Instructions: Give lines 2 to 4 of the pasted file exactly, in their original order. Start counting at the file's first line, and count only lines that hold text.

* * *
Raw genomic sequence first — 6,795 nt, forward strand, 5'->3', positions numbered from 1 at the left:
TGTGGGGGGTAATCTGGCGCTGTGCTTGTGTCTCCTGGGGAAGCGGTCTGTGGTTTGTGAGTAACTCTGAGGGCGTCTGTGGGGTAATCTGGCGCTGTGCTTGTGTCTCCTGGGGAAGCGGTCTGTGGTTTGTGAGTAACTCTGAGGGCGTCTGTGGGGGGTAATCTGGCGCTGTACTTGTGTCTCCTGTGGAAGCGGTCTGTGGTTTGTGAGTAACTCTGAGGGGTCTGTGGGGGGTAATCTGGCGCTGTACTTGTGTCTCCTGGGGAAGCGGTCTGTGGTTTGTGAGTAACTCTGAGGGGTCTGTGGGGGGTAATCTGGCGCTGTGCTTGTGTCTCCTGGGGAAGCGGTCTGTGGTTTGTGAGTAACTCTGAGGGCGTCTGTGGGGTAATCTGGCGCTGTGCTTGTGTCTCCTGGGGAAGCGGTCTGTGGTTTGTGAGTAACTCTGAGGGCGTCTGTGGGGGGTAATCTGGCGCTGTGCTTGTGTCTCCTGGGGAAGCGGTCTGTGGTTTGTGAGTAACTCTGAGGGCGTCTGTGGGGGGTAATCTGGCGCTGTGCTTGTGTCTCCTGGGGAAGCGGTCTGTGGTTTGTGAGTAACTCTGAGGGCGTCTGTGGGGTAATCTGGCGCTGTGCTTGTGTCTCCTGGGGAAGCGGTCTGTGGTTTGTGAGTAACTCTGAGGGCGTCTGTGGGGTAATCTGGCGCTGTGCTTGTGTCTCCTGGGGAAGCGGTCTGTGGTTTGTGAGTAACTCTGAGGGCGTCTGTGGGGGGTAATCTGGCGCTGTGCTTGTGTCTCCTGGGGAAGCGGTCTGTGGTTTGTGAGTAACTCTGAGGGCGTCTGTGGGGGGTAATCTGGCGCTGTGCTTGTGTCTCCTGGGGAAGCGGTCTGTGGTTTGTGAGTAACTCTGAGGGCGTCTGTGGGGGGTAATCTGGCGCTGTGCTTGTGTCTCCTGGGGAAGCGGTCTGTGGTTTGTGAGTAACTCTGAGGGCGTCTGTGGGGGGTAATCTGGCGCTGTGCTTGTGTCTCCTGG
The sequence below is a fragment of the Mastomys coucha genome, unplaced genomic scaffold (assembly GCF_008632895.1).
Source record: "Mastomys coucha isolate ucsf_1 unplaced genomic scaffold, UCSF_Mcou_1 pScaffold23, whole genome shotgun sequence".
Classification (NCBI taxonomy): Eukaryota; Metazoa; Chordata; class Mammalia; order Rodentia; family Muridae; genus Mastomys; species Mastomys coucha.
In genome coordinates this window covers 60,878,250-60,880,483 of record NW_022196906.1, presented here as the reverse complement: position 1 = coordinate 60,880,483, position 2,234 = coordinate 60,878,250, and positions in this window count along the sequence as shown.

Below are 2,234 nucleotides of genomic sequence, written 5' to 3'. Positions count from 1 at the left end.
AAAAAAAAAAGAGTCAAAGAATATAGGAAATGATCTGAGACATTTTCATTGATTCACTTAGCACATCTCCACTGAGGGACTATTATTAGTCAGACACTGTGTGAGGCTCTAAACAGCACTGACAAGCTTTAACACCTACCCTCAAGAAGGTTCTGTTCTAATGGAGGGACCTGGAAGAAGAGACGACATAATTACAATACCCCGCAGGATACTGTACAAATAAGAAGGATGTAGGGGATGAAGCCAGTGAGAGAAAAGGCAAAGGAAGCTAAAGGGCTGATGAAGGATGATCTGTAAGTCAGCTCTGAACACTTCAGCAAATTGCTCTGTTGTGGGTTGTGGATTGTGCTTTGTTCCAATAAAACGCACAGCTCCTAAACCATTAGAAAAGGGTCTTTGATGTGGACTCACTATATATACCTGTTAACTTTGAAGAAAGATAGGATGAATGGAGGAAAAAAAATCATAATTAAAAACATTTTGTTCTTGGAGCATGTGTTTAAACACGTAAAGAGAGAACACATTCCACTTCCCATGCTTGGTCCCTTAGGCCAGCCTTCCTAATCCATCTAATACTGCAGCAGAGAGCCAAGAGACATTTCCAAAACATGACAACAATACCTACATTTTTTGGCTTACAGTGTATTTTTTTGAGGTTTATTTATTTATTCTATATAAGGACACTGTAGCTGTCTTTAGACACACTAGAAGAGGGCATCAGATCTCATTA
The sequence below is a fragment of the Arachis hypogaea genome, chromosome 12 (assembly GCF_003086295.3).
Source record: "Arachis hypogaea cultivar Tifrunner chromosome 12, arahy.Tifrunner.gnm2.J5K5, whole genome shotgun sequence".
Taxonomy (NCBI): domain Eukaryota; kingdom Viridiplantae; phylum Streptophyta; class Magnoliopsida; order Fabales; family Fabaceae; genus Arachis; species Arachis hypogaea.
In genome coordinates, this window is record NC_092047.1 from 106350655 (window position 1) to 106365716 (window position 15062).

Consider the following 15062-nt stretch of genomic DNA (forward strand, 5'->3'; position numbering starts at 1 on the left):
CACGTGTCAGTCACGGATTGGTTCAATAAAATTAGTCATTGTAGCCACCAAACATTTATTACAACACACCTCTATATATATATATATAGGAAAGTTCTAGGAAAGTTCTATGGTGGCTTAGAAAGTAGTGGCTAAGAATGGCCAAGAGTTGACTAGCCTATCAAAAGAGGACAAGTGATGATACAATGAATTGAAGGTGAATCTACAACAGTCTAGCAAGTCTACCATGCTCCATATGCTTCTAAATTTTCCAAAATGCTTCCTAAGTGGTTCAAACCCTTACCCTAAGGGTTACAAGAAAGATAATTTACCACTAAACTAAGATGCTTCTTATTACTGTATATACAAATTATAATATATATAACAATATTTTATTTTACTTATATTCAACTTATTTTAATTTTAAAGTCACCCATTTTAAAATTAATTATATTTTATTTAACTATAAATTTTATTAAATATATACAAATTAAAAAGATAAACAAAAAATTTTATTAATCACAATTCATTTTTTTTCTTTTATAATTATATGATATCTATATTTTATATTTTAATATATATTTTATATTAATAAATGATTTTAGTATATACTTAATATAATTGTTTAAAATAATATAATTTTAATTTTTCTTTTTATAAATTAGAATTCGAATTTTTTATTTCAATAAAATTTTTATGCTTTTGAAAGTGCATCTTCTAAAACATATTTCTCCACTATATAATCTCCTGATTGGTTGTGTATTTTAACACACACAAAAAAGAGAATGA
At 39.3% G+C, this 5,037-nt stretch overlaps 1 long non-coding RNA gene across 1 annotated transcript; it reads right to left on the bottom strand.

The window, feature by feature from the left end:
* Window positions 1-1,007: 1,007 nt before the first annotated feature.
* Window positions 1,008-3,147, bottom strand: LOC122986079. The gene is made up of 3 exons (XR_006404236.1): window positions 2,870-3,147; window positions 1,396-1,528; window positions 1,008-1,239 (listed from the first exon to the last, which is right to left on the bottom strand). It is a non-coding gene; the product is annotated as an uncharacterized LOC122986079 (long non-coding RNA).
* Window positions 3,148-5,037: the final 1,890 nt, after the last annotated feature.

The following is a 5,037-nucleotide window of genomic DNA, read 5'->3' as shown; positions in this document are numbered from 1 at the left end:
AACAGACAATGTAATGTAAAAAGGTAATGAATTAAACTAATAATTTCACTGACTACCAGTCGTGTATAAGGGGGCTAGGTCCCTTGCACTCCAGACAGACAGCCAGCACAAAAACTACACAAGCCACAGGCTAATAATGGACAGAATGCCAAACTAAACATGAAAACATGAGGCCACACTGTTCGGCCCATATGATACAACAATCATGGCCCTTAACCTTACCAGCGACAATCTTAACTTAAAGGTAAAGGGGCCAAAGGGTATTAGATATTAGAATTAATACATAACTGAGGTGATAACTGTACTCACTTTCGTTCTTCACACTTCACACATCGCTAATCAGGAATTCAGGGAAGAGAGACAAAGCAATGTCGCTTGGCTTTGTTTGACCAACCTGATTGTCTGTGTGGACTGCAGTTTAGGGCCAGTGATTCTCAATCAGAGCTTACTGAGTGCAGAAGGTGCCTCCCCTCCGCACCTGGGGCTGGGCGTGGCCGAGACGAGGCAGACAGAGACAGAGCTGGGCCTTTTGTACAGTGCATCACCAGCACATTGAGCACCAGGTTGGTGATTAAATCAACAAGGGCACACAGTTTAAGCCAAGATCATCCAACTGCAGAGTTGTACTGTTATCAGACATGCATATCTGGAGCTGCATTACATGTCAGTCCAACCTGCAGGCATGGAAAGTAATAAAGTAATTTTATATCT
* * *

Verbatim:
TGTGGGGGGTAATCTGGCGCTGTGCTTGTGTCTCCTGGGGAAGCGGTCTGTGGTTTGTGAGTAACTCTGAGGGCGTCTGTGGGGTAATCTGGCGCTGTGCTTGTGTCTCCTGGGGAAGCGGTCTGTGGTTTGTGAGTAACTCTGAGGGCGTCTGTGGGGGGTAATCTGGCGCTGTACTTGTGTCTCCTGTGGAAGCGGTCTGTGGTTTGTGAGTAACTCTGAGGGGTCTGTGGGGGGTAATCTGGCGCTGTACTTGTGTCTCCTGGGGAAGCGGTCTGTGGTTTGTGAGTAACTCTGAGGGGTCTGTGGGGGGTAATCTGGCGCTGTGCTTGTGTCTCCTGGGGAAGCGGTCTGTGGTTTGTGAGTAACTCTGAGGGCGTCTGTGGGGTAATCTGGCGCTGTGCTTGTGTCTCCTGGGGAAGCGGTCTGTGGTTTGTGAGTAACTCTGAGGGCGTCTGTGGGGGGTAATCTGGCGCTGTGCTTGTGTCTCCTGGGGAAGCGGTCTGTGGTTTGTGAGTAACTCTGAGGGCGTCTGTGGGGGGTAATCTGGCGCTGTGCTTGTGTCTCCTGGGGAAGCGGTCTGTGGTTTGTGAGTAACTCTGAGGGCGTCTGTGGGGTAATCTGGCGCTGTGCTTGTGTCTCCTGGGGAAGCGGTCTGTGGTTTGTGAGTAACTCTGAGGGCGTCTGTGGGGTAATCTGGCGCTGTGCTTGTGTCTCCTGGGGAAGCGGTCTGTGGTTTGTGAGTAACTCTGAGGGCGTCTGTGGGGGGTAATCTGGCGCTGTGCTTGTGTCTCCTGGGGAAGCGGTCTGTGGTTTGTGAGTAACTCTGAGGGCGTCTGTGGGGGGTAATCTGGCGCTGTGCTTGTGTCTCCTGGGGAAGCGGTCTGTGGTTTGTGAGTAACTCTGAGGGCGTCTGTGGGGGGTAATCTGGCGCTGTGCTTGTGTCTCCTGGGGAAGCGGTCTGTGGTTTGTGAGTAACTCTGAGGGCGTCTGTGGGGGGTAATCTGGCGCTGTGCTTGTGTCTCCTGG
The sequence below is a fragment of the Mastomys coucha genome, unplaced genomic scaffold (assembly GCF_008632895.1).
Source record: "Mastomys coucha isolate ucsf_1 unplaced genomic scaffold, UCSF_Mcou_1 pScaffold23, whole genome shotgun sequence".